Brotherly love at Hoopfest: Huiskens play together for first time and Holts play together for last timeWORTHINGTON — The introduction of an athlete’s story tends to involve a trip to a game with mom or dad. After the eyes behold the wonder of an athletic event, the future athlete needs practice and an opponent. That’s why the world made siblings.
WORTHINGTON — The introduction of an athlete’s story tends to involve a trip to a game with mom or dad. After the eyes behold the wonder of an athletic event, the future athlete needs practice and an opponent. That’s why the world made siblings.
What better person to battle against than an older sibling? They generally have the same skill set and the older ones generally have a bigger and louder mouth, which is incredibly gratifying to make silent.
Just as in life, an athlete learns from his or her sibling and, if the older sibling does his or her job as a brother or sister, the athlete looks up to them. Unless, of course, you’re four inches taller than your older brother like Southwest Christian senior Zach Huisken.
“It’s funny,” Zach’s older brother Alex, 22, said. “Our oldest brother is 6-foot, I’m 6-foot-5 and Zach is 6-foot-9.”
Before Saturday’s All-Area Hoopfest, brothers Zach and Alex Huisken had never stepped on a basketball court together with Zach entering SWC as Alex was graduating. The two had squared off in the backyard of their Chandler home, but never together in a game setting.
“Just the other day we were playing in our driveway, getting ready for the hoopfest and to see who was better,” Zach said. “I won in the backyard, but he’s pretty good too, so he won’t let me rub it in. A few of my points were because of the height issue, but he’s pretty skilled, so he can blow by me.”
There’s no need to remind Alex his baby brother towers over him.
“I know about the height issue,” Alex said. “He beat me pretty bad.”
The oldest Huisken and an-other former Eagles basketball player, 24-year-old Jordan, wants no part of one-on-one with his two brothers, but he’s always open to another challenge.
“I don’t fare well against those two,” Jordan said. “I stay outside the 3-point line, so I can beat them in horse.”
Ironically, Jordan was part of the selection process for the All-Area Hoopfest and he could have put the Huisken trio on the court at the same time, but he wasn’t about to break the rules.
“I was never an all-area selection, so I can’t play,” Jordan said. “Plus, I’m tired from just working this thing.”
Although siblings battle and compete in all walks of life, generally there isn’t any other person they’d have in their corner.
Right next to Zach, handing him basketballs in the first round of the 3-point contest was older brother Alex.
“I thought maybe there’d be a little family thing to help me out and apparently it did,” Zach said.
Zach went from post player to shooting guard, hitting 17 shots from beyond the arc in 25 attempts.
Minutes into the first half of the All-Area White Team versus the Southwest Minnesota Stars game, the Huiskens entered the floor together for the first time, helping the All-Area team to victory.
“I always said I wished he was one year older, so I could have played with him in high school,” Alex said.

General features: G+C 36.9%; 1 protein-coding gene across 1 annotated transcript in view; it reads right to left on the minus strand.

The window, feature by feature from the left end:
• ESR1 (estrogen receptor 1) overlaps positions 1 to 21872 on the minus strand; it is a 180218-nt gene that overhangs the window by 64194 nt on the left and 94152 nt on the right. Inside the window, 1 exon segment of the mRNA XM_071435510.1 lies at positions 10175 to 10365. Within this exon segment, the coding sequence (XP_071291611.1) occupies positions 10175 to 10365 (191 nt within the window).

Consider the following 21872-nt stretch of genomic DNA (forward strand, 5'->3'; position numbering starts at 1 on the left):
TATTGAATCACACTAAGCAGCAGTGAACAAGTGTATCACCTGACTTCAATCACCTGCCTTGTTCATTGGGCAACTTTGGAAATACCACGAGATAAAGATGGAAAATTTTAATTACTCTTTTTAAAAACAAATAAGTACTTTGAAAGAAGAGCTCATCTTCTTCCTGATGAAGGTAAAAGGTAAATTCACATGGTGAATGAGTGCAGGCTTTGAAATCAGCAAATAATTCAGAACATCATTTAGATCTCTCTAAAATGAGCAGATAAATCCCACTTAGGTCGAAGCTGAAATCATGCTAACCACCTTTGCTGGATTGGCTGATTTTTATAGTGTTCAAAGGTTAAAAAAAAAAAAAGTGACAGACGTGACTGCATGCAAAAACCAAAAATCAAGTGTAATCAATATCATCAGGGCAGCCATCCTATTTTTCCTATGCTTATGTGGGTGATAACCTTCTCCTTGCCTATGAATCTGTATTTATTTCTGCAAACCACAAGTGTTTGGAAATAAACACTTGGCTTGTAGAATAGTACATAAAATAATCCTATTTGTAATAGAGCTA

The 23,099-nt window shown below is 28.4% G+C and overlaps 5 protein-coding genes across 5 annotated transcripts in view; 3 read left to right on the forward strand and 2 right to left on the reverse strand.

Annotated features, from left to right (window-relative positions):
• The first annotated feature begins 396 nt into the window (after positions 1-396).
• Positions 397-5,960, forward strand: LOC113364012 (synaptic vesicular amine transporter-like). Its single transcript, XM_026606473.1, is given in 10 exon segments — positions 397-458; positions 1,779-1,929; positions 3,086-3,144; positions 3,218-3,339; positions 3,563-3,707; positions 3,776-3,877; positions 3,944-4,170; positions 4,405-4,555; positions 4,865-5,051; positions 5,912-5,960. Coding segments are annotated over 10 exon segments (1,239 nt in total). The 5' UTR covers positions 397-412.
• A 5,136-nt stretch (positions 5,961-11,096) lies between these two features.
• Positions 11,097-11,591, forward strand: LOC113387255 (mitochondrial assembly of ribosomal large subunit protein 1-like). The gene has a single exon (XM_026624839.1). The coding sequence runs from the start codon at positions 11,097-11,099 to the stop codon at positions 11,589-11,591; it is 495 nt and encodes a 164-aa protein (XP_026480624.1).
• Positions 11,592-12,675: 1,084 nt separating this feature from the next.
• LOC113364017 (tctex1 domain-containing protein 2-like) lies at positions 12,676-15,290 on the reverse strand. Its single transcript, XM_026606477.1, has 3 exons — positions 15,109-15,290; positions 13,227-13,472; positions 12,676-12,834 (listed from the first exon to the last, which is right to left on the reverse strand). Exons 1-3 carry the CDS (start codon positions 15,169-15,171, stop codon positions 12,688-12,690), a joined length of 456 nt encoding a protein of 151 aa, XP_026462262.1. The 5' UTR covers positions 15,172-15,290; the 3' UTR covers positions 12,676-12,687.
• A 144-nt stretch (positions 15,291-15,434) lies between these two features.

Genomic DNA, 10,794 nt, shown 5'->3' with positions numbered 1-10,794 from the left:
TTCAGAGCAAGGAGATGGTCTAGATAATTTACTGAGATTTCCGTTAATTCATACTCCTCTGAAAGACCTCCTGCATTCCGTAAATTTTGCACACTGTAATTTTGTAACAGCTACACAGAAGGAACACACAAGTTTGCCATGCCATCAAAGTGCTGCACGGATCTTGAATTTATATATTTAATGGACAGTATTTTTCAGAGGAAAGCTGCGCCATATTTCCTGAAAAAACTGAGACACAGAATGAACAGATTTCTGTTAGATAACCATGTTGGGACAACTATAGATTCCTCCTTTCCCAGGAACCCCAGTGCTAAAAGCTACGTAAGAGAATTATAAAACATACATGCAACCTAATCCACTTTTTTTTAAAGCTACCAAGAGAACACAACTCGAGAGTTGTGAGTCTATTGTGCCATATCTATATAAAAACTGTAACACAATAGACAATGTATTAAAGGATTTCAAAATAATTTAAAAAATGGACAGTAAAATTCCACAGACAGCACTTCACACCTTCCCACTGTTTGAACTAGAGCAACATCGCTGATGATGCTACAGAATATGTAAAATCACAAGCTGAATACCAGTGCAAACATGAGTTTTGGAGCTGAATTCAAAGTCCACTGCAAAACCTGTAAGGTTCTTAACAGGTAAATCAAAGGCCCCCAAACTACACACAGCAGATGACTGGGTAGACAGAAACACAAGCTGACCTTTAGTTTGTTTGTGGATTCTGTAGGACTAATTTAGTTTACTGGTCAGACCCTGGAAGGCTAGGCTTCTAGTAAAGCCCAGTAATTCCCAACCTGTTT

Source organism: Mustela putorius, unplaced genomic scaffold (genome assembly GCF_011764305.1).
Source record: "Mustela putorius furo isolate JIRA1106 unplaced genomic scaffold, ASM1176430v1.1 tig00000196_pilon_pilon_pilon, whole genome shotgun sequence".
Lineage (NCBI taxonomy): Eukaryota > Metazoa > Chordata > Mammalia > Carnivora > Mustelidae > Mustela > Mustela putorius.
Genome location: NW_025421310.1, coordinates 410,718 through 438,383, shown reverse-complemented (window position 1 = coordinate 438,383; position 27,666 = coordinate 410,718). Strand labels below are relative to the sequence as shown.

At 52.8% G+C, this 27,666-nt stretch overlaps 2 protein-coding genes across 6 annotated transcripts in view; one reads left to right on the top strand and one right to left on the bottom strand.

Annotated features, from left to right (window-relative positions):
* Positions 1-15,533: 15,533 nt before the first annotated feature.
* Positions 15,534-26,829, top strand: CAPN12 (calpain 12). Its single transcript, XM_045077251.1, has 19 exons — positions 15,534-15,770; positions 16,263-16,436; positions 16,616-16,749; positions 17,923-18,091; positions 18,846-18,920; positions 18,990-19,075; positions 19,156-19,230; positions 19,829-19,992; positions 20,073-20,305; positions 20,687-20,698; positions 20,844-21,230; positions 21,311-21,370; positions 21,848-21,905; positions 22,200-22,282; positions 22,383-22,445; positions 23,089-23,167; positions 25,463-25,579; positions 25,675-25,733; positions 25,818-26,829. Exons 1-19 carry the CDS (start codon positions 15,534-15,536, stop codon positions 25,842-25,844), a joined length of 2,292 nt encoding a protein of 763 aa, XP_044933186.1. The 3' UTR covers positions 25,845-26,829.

At the same time the Huisken brothers checked into the hoopfest game for the first time together, Windom senior twins Jake and Lee Holt stepped onto the floor together for the last time.
If not for a goatee on Lee and different colored rubberbands on their braces, the Holt twins would be impossible to tell apart. Since fifth grade, they’ve been nearly impossible to guard on the basketball court. Jake finished his high school career as Windom’s all-time leading scorer and rebounder, racking up 1,948 points and 1,152 rebounds, while Lee finished his high school career with more than 1,000 points and 700 rebounds.
Since fifth grade the two have been on fields and courts playing together.
“He’s someone I didn’t need to talk to on the court,” Jake said. “We’re so locked in, I never needed to say anything to him.”
Lee echoed his brother’s sentiments.
“On the court, you know there’s someone who knows exactly what you’re going to be doing,” Lee said. “It’s an advantage off the court too because you have someone to play against at home.”
Next year, the two will not only be away from one another on the field and court, but away from each other in life as well.
Jake is heading to South Dakota State University for football and Lee is headed to Southwest Minnesota State University.
“We’re only going to be an hour apart,” Jake said. “You get closer when you leave each other.”
It was as if Jake had never even pondered the idea of not having Lee around.
“It’s a tough question because I just have no idea what it’s going to be like,” Jake said. “I really can’t predict what it’s going to be like.
“A lot of people ask what it’s like being a twin. Well, it’s basically like having your best friend live with you 24 hours a day and seven days a week.”
The Holts have a special bond and Lee was in no way worried the different colleges would come between them.
“We’re the kind of brothers where we don’t depend on each other 100 percent,” Lee said. “It’s going to be a big difference, but we’ll be able to handle it.
“We’ll always have each other.”
Daily Globe Sports Editor Chris Murphy can be reached at 376-7328.